Twenty-two through 19 meters compete with 16 for the best daytime DX band during October. They will open for DX just before sunrise and should remain open from all directions throughout the day, with a peak in the afternoon. Nighttime conditions will favor openings from the south and tropical areas. Since the Southern Hemisphere has long daylight hours, DX paths on these bands from stations in the south will be common.
Sixteen through 13 meters will occasionally open through October when flux levels reach above 100. Paths from Europe and the South Pacific as well as from Asia, at least during days of higher solar flux levels, are common, especially on 16 meters. Look for best conditions from Europe and the northeast before noon and from the rest of the world during the afternoon hours. Reception from the South Pacific, Australia, New Zealand, and the Far East should be possible well into the early evening.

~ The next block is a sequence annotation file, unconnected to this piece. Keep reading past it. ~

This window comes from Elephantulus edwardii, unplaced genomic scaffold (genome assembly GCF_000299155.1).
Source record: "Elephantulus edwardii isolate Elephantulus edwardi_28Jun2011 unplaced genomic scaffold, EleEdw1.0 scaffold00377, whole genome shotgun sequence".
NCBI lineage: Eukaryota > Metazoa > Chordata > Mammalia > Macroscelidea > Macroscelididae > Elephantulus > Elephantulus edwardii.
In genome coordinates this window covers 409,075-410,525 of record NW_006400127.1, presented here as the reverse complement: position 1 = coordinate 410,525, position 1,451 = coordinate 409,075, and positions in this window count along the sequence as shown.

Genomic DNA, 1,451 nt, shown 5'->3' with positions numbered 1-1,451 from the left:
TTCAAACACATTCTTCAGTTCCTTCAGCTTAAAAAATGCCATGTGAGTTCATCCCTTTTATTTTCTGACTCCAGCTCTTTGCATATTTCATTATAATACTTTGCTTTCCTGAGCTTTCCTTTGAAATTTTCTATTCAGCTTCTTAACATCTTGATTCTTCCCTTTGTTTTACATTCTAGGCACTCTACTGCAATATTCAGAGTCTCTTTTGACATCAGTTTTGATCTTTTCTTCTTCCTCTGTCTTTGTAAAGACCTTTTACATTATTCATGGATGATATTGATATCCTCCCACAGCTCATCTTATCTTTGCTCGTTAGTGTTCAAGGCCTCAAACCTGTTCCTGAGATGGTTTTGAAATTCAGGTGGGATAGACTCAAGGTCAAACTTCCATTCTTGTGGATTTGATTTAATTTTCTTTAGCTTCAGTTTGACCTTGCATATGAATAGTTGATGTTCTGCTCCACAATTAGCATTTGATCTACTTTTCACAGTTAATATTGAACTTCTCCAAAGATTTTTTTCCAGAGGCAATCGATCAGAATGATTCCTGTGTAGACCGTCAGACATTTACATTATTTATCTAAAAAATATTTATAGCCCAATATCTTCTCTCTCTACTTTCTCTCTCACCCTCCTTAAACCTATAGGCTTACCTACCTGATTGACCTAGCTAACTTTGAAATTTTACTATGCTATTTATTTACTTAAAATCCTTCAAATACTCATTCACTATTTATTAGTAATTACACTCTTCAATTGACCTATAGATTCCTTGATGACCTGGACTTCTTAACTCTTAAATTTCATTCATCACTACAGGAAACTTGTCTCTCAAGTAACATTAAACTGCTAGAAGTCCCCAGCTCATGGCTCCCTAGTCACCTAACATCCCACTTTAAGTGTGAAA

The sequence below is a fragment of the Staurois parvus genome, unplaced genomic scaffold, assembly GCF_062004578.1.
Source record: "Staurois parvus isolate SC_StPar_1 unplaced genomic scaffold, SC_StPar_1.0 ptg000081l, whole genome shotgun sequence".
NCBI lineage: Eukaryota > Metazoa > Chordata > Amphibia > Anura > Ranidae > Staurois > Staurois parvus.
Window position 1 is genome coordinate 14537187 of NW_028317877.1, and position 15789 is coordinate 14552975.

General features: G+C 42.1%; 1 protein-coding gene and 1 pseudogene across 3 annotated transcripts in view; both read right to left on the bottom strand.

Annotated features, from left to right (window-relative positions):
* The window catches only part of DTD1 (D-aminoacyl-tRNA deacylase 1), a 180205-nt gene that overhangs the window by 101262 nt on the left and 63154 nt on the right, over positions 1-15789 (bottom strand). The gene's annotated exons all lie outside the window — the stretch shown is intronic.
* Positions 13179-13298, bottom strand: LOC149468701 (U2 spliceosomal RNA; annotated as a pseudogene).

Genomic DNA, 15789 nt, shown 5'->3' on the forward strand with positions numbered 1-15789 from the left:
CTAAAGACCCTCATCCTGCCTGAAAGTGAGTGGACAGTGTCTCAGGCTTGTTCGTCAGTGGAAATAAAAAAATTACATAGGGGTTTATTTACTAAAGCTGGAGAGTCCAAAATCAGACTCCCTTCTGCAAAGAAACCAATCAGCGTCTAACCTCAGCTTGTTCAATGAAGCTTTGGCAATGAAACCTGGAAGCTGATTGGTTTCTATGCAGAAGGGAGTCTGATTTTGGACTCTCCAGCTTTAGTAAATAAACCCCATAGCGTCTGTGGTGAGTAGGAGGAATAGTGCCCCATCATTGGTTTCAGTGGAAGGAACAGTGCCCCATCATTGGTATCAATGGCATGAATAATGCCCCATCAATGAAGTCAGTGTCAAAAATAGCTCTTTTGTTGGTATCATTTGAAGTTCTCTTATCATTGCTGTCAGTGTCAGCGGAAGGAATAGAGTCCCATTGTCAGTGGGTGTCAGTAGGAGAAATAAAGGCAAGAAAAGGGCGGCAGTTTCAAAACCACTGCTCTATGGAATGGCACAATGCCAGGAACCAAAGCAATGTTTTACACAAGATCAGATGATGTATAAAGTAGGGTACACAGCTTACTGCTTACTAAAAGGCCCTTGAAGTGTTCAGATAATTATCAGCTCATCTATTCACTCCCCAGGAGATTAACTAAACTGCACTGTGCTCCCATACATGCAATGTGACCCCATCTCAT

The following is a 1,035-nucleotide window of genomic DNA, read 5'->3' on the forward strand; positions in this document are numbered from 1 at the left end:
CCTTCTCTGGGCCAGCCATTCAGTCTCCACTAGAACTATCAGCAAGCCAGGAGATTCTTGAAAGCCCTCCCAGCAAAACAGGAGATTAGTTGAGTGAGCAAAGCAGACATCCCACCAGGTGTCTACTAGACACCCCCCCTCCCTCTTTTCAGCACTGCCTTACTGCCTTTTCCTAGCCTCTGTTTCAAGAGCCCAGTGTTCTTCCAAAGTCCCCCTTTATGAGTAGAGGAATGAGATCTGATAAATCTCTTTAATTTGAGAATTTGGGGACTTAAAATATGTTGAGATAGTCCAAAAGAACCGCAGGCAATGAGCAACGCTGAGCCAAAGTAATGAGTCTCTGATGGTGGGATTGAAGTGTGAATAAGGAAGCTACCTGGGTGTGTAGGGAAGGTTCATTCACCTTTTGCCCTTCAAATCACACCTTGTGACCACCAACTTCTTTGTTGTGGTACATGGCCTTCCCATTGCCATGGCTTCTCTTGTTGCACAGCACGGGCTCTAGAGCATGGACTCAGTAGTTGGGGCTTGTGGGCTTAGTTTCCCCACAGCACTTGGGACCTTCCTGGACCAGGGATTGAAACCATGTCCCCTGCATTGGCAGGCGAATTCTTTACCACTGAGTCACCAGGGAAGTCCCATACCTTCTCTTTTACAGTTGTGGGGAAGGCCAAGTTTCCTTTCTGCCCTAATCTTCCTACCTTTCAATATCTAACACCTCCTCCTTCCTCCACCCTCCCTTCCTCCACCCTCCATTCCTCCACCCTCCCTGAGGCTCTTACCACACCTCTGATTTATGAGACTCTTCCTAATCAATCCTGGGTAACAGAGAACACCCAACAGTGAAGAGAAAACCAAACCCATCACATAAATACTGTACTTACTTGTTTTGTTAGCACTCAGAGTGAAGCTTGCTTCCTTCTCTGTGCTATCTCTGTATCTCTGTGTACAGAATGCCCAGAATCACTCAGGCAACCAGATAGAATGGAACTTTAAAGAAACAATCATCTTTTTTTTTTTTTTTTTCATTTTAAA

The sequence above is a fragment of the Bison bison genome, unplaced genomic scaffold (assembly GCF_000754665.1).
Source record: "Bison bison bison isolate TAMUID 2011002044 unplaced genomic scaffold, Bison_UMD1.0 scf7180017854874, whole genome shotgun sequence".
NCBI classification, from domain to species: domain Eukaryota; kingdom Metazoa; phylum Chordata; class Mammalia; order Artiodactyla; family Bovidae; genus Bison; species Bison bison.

Conditions during October should include moderate levels of trans-equatorial propagation (TE) in which stations in the southern states and parts of the Caribbean will be able to work into the northern areas of South America during the late afternoon. During peak years of a solar cycle, October is one of the best months for TE activity, especially later in the month. Since we are in a rather moderate solar cycle (that’s a liberal perspective), Sunspot Cycle 24, these openings may not occur often, but it is possible an exciting opening might occur from time to time; look for them by getting on the air and trying.
While sporadic-E activity is sparse during October in the northern Temperate Zone (where much of the U.S. is located), there is some possibility of extended tropospheric propagation conditions during October because of the changing weather patterns. Higher VHF is the best frequency range to watch for this.